The Coverage

The programmes provided by the programme companies are transmitted from the Authority’s stations. The system of 22 transmitters which now covers about 96 per cent of the population of the United Kingdom had to be developed by using a group of six channels in the frequency Band III, allocated to the Authority by the Postmaster-General. No direct experience of operating programme services in Band III in this country was available to guide the Authority’s engineers in the development of Band III, and they and the manufacturers had to start virtually from scratch. None-the-less, within three years, three-quarters of the population had been given access to Independent Television programmes. The extension of coverage is traced in the maps and tables which follow. The story of this engineering achievement is told more fully in the chapter “Technical Achievements”.

The Growth of Coverage

End of year Cumulative population coverage (thousands) Percentage of total UK population %
1955 12,290 24
1956 30,116 59
1957 33,666 66
1958 38,900 76
1959 44,366 86
1960 45,016 88
1961 48,587 94
1962 estd. 50,981 96

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THE SPREAD OF INDEPENDENT TELEVISION is progressively traced in these nine maps. The Television Act was passed in July 1954 and the Authority first met in August. The service began from Croydon on 22nd September 1955. The service areas shown in the final map include about 96 per cent of the population.

The Growth of I.T.A. Homes

End of year Cumulative ITA homes (thousands) Percentage of all TV homes Percentage of all homes
1955 495 30.8 12.5
1956 2,656 53.3 25.8
1957 4,684 69.2 39.6
1958 6,540 75.9 46.6
1959 8,605 80.8 55.2
1960 10,292 87.0 65.4
1961 11,282 88.3 68.9
1962 estd. 12,300 90.0 73.0

The Procedure of the Authority

This system of interrelated companies, technical installations and control arrangements operates under the direct control of the Independent Television Authority. The Authority usually consists of a Chairman, Deputy Chairman, and eight Members. The Members of the Authority serve in a part-time capacity, though the Chairman is expected to make the work of the Authority his main interest. Three of the members have as their special care the interests of Scotland, Wales and Northern Ireland respectively. Members are appointed by the Postmaster-General “from among persons appearing to him to be qualified for the Office”, and the Minister is required to satisfy himself that they have no outside interests likely to affect prejudicially their conduct as members. Meetings of the Authority are held every three weeks, generally at its headquarters in London, but several times a year meetings are held in centres of Independent Television production in other parts of the United Kingdom. At the meetings the Authority’s policy is determined and all aspects of its work are reviewed.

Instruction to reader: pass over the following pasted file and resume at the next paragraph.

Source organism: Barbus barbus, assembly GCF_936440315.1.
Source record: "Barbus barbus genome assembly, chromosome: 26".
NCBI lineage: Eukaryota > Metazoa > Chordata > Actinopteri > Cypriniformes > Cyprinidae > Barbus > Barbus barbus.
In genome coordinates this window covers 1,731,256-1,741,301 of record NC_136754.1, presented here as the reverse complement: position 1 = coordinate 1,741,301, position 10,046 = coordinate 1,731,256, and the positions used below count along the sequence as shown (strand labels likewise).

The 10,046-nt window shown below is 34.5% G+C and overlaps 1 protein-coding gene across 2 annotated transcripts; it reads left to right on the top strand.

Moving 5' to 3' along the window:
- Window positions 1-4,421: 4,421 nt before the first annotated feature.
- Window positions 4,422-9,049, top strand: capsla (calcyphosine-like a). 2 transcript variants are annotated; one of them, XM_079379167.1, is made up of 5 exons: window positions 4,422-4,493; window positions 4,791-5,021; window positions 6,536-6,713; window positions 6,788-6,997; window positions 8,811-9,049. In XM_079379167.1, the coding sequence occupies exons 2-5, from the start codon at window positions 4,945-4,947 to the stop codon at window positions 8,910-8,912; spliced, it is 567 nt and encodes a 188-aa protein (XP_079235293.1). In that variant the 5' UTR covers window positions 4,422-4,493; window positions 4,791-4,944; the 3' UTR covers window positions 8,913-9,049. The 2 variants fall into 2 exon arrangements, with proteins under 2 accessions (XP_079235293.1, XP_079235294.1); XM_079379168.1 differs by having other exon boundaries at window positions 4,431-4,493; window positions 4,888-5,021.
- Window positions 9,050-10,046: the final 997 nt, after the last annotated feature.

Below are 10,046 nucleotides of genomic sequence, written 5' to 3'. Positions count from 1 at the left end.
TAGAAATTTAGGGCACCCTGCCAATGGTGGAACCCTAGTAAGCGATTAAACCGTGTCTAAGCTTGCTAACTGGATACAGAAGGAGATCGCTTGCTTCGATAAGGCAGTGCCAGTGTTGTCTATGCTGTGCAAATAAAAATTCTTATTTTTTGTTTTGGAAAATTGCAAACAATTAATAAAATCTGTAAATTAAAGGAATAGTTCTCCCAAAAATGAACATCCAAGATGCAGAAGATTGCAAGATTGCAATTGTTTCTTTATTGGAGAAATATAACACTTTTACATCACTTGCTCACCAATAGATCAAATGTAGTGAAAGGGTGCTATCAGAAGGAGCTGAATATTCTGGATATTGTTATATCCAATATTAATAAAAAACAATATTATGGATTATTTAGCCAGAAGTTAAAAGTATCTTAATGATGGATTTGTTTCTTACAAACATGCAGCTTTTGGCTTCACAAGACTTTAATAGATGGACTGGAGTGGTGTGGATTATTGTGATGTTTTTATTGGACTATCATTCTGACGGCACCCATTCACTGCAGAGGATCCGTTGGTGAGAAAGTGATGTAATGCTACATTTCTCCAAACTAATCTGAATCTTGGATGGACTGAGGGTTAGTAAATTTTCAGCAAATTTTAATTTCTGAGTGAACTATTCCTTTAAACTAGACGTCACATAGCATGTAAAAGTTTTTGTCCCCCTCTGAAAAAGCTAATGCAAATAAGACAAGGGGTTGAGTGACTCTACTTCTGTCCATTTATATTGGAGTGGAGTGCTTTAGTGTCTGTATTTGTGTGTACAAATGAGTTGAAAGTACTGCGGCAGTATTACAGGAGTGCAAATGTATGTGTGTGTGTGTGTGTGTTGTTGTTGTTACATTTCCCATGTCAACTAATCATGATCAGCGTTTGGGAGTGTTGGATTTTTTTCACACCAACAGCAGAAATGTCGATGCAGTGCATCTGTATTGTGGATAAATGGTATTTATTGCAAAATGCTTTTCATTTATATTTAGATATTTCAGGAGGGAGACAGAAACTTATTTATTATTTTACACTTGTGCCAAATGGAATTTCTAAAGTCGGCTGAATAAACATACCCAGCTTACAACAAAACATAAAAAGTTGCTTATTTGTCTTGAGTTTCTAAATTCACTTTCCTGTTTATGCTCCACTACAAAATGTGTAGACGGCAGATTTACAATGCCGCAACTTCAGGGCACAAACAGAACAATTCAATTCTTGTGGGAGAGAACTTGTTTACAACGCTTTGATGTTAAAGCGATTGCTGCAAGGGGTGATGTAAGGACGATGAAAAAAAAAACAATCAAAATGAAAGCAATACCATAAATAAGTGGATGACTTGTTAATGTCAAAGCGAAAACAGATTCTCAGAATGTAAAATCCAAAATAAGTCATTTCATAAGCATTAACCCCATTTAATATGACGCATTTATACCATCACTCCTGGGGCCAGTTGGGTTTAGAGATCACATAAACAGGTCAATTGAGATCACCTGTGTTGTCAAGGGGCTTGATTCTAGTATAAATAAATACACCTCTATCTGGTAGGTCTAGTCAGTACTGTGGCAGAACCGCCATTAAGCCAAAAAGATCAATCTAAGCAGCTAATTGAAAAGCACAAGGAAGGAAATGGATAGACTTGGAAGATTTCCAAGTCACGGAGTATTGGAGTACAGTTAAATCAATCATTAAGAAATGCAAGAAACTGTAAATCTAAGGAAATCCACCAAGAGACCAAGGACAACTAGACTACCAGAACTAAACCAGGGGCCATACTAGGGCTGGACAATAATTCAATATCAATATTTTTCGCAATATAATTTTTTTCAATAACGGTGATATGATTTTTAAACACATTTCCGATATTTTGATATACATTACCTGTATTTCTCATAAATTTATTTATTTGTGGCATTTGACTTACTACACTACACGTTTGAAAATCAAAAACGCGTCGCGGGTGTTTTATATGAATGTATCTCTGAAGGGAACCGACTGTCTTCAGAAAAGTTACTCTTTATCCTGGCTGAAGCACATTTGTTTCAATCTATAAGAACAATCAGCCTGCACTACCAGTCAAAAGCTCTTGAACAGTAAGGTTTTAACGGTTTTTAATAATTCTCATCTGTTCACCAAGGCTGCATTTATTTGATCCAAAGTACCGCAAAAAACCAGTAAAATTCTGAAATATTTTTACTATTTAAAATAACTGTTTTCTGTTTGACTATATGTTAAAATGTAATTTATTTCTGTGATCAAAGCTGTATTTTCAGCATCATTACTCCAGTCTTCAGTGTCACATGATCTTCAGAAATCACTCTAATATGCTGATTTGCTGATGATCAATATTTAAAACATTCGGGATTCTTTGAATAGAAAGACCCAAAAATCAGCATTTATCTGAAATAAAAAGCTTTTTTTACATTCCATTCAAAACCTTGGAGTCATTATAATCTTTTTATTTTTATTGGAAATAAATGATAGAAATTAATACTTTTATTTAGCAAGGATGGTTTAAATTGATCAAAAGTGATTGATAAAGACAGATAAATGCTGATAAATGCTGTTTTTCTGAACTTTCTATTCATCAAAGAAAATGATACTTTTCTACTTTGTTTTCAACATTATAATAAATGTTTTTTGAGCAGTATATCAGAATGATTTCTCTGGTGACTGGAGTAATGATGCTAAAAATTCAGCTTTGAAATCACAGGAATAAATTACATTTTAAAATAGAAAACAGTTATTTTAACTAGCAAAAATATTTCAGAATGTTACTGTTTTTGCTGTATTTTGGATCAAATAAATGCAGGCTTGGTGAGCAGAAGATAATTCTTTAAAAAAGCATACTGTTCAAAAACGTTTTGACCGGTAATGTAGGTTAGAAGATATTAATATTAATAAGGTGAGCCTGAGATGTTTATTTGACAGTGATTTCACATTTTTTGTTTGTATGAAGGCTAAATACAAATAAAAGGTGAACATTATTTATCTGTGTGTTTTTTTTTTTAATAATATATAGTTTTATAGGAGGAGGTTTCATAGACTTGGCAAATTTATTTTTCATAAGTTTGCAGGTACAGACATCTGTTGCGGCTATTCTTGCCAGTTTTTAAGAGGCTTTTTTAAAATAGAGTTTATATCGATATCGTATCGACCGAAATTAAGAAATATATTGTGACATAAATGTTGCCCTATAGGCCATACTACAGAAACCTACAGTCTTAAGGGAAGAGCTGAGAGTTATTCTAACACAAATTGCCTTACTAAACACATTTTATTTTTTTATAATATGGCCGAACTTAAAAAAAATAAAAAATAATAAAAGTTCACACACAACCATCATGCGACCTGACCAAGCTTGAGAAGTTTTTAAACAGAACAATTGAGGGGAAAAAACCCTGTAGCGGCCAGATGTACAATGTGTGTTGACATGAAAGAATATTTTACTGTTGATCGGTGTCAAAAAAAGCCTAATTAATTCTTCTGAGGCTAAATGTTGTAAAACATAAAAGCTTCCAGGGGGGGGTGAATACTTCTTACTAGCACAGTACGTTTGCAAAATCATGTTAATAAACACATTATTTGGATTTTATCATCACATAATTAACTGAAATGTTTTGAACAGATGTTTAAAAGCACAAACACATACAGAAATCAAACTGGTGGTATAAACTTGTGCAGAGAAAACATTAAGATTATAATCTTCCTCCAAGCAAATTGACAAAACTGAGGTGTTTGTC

The head of the Authority’s permanent staff is the Director-General, Sir Robert Fraser, O.B.E. The Authority employs a staff of about 550 people, of whom about 180 are headquarters administrative and technical staff, 350 technical staff manning the transmitters and 17 regional staff.

The main formal channel of communication between the Authority and the programme companies is a Standing Consultative Committee (SCC). Senior executives of each company and senior staff of the Authority attend the monthly meetings of ,this committee which sits under the chairmanship of the Authority’s Director-General. Between meetings a constant flow of information and consultation between the Authority’s officers and each company ensures that the Authority’s policy is understood and carried out. Through its Regional Officers the Authority is represented in the Regions. These officers are responsible for the day-to-day surveillance of the Independent Television output in their areas, as well as for liaison with local authorities, voluntary bodies and members of the public.

The Authority is advised by committees of experts in the field of Religion, Children’s and School programmes, Adult Education, and the control of advertisements.


Independent Television is financially self-supporting. No charge falls on public funds. Under Section 10 of the Television Act the Authority is charged

so to conduct its affairs as to secure that its revenues become at the earliest possible date, and thereafter continue, at least sufficient –

(a) to meet all sums properly chargeable to revenue account (including sums required for the repayment of loans and interest thereon, for provision for depreciation and/or the establishment and maintenance of their reserve fund); and

(b) to make provision towards, and as soon as practicable for necessary capital expenditure.

To enable the Authority to start operations, it was empowered under Section 12 of the Act to borrow from the Postmaster-General, with the consent of the Treasury, up to £2 million initial capital in its first five years. In fact, it proved necessary to borrow only £555,000, and this sum was wholly repaid by the middle of 1959. The Authority’s responsibilities under Section 10 are therefore fulfilled, both its revenue expenditure and its capital investment programme being paid for entirely out of the revenue from the programme companies.


A full account of the provisions of the Act regarding the inclusion of advertisements in the programmes and of the Authority’s responsibilities in the advertising field is given in the chapter “Advertising Control”.

Two salient points are:

(i) Sponsorship is not allowed; advertisers are not allowed to supply, suggest or take credit for programmes. They may only buy time in the programmes in the same way as they would buy space in the press.

(ii) The frequency and permitted amount of advertising in the programmes are controlled by the Authority.